I was just looking at Nate Silver’s (of the NYT/538.com) latest analysis of the polls, and he now has President Obama at an 83.7% chance of winning on Tuesday as compared to Romney’s 16.3%.
It’s interesting to look at Nate’s graph of what the President’s chances were back in May compared to now. And as I’ve written about before, Obama kept doing better and better vis-a-vis Romney until that first debate. Then pow! Obama plummeted, Romney surged, but it just wasn’t enough. Especially in the key swing states, where I wrote before about how Romney momentum post-debate-one was nothing like it was nationally. He just didn’t surge in the states he needed.
Friday’s polling should make it easy to discern why Mr. Obama has the Electoral College advantage. There were 22 polls of swing states published Friday. Of these, Mr. Obama led in 19 polls, and two showed a tie. Mitt Romney led in just one of the surveys, a Mason-Dixon poll of Florida.
Nate says the race isn’t too close to call. The only way that Romney wins now is because the polls were all statistically biased. A possibility, but not likely:
To be exceptionally clear: I do not mean to imply that the polls are biased in Mr. Obama’s favor. But there is the chance that they could be biased in either direction. If they are biased in Mr. Obama’s favor, then Mr. Romney could still win; the race is close enough. If they are biased in Mr. Romney’s favor, then Mr. Obama will win by a wider-than-expected margin, but since Mr. Obama is the favorite anyway, this will not change who sleeps in the White House on Jan. 20.
My argument, rather, is this: we’ve about reached the point where if Mr. Romney wins, it can only be because the polls have been biased against him. Almost all of the chance that Mr. Romney has in the FiveThirtyEight forecast, about 16 percent to win the Electoral College, reflects this possibility.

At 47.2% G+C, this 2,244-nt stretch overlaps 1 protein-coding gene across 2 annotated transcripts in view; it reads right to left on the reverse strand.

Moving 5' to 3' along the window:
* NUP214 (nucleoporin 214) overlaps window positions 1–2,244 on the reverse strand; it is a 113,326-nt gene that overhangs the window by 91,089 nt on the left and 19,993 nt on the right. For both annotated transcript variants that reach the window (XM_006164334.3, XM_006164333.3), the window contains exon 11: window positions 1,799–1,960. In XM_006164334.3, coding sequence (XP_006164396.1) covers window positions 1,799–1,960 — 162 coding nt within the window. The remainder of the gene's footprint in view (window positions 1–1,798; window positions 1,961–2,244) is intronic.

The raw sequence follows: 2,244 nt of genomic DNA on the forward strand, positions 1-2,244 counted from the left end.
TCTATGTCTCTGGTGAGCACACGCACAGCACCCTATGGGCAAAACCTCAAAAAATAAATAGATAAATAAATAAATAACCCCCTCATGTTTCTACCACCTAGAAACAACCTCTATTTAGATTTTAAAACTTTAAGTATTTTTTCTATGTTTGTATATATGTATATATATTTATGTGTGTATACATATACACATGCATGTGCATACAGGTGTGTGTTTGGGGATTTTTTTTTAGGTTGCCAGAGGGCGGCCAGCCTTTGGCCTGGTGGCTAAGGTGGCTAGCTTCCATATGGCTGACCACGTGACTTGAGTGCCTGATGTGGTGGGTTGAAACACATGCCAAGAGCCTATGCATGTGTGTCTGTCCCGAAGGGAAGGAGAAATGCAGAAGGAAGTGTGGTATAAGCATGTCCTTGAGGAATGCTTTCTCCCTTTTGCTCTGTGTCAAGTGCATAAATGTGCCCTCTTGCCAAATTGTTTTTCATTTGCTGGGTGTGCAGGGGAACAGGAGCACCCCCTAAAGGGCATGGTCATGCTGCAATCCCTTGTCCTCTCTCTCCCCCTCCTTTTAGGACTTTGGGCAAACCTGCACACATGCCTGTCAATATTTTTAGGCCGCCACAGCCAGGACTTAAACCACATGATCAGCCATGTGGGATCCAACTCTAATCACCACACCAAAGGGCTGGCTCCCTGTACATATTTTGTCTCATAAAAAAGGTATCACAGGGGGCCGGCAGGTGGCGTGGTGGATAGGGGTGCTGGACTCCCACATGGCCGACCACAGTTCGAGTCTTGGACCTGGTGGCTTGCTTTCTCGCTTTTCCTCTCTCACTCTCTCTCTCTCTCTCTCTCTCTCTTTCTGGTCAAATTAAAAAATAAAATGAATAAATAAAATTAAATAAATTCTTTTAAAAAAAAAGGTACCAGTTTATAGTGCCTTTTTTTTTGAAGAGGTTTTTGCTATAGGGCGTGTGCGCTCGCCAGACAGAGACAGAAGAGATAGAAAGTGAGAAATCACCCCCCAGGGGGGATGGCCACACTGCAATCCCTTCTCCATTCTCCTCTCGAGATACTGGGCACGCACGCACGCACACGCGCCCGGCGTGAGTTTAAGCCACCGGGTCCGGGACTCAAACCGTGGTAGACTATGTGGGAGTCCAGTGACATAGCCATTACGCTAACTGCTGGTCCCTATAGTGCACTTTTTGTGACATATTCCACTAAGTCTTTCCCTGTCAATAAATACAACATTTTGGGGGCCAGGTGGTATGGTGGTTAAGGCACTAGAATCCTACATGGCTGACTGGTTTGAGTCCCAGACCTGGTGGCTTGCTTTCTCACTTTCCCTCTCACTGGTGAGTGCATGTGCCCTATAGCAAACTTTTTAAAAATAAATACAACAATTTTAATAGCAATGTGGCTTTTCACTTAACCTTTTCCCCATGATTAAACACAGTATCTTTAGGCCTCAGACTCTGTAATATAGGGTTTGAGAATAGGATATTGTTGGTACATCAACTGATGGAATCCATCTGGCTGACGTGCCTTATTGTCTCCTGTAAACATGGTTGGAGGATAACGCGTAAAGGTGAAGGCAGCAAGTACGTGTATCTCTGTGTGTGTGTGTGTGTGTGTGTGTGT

Yes, of course: most of the arguments that the polls are necessarily biased against Mr. Romney reflect little more than wishful thinking.
Nevertheless, these arguments are potentially more intellectually coherent than the ones that propose that the leader in the race is “too close to call.” It isn’t.
Huffington Post/Pollster.com concurs with Nate regarding victory and electoral votes. Nate predicts Obama with 305.3 electoral votes, and Romney with 232.7. HuffPo gives Obama 281 to Romney’s 191. Yes, HuffPo is more optimistic, but still gives Obama a healthy margin of victory.
As HuffPo’s Mark Blumental notes, “Obama’s swing-state margins [are] holding.”
As the presidential campaign enters its final weekend, the polling snapshot remains essentially unchanged. President Barack Obama and Republican presidential nominee Mitt Romney remain essentially deadlocked in most national surveys, but polls in battleground states continue to show Obama with just enough of an edge in states whose electoral votes would add up to more than the 270 needed to win.
With just four days remaining until the vote is counted, poll watchers should be on alert for any developing trends that might signal a late shift in voter preferences. As of this writing, there are a few hints, but none that rise to the level of statistical significance.
Now, polls don’t take into account one side trying to steal an election. GOP dirty tricks should be expected, and are already happening. That’s why it’s important that folks not get too cocky about this. We still need to turn out and vote in higher numbers than the other side cheats.